PASSIVE ACOUSTIC MONITORING DETECTS DIFFERENT FREQUENCIES AND DIVERSITY OF SONGBIRDS THAN A POINT COUNT METHOD: A CASE STUDY OF EPHEMERAL WETLANDS
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Williamson, Ansley Vaughan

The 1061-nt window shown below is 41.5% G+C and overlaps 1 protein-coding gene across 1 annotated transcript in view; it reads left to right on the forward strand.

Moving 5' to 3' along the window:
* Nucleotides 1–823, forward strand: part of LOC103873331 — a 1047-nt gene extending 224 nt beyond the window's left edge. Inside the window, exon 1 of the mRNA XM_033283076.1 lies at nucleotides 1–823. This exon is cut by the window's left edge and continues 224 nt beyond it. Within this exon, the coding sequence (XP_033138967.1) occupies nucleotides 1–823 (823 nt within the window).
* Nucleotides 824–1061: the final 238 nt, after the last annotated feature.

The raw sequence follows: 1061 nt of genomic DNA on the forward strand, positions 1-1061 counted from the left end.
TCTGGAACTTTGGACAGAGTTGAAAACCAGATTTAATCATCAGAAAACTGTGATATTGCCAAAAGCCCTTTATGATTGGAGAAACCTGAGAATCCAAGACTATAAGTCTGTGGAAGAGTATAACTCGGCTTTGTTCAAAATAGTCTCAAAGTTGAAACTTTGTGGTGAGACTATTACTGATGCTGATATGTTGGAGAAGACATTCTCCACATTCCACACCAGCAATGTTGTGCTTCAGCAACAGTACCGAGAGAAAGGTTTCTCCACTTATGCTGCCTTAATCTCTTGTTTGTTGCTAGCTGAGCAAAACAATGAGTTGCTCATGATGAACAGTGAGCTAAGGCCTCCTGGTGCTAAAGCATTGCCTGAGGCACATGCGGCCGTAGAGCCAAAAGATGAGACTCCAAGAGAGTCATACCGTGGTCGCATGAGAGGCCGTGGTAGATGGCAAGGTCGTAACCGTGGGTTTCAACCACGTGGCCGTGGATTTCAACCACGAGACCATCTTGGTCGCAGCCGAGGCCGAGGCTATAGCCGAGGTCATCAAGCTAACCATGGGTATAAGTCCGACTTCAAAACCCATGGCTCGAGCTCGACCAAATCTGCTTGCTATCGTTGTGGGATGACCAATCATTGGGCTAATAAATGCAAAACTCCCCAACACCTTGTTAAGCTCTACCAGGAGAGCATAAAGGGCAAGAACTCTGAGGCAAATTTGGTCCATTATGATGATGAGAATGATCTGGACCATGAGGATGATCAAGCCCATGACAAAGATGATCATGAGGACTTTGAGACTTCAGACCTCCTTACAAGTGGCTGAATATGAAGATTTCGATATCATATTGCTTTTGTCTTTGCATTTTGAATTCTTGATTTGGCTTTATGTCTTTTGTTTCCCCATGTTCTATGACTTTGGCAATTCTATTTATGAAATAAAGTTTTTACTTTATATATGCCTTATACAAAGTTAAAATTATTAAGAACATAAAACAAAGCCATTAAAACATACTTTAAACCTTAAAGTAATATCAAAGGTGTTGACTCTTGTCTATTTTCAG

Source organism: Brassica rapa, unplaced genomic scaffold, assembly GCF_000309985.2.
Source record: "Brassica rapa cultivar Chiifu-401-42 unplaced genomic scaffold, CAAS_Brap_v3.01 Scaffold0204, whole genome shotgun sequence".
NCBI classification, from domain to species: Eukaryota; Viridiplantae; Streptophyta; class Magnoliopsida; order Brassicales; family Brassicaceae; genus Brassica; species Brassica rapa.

There is a growing interest in using artificial intelligence (AI) for the passive acoustic monitoring (PAM) of avian biodiversity due to its potential to provide cost-effective and non-invasive methods for processing large amounts of data. Traditional point count survey methods provide essential data regarding the diversity of many songbird communities; however, they are often costly and cumbersome compared to PAM. The purpose of our study was to compare species occurrences and community diversity detected by PAM and point count detection of bird biodiversity in ephemeral wetlands while varying the PAM confidence threshold used to score a species detection and the spatial scale. Our PAM system used Solo audio recorders and the BirdNET AI algorithm to identify species. We sampled 17 ephemeral wetlands and 5 uplands for 3 days each between May 15, 2022 - June 15, 2022. The degree of difference between PAM and point counts depended strongly on the confidence threshold and spatial scale. Specifically, the median species occupancy detected between methods was significantly different for several species. Lower confidence thresholds (e.g., 0.1) in BirdNET resulted in greater species occupancy estimates than point counts, while higher thresholds (e.g., 0.9) yielded lower estimates. BirdNET estimated lower species occupancy than point counts. The confidence threshold also had a strong effect on community-level estimates of diversity, but this effect changed across the sample, site, and study spatial scales. In general, when the confidence threshold was low PAM detected higher diversity than point counts and this effect was stronger at larger spatial scales. Our results demonstrate that the confidence threshold and spatial scale will strongly influence comparisons between PAM and the point count method. PAM and point counts can be used complementarily, but the differences in monitoring shown in this analysis should be considered when designing a study that uses PAM.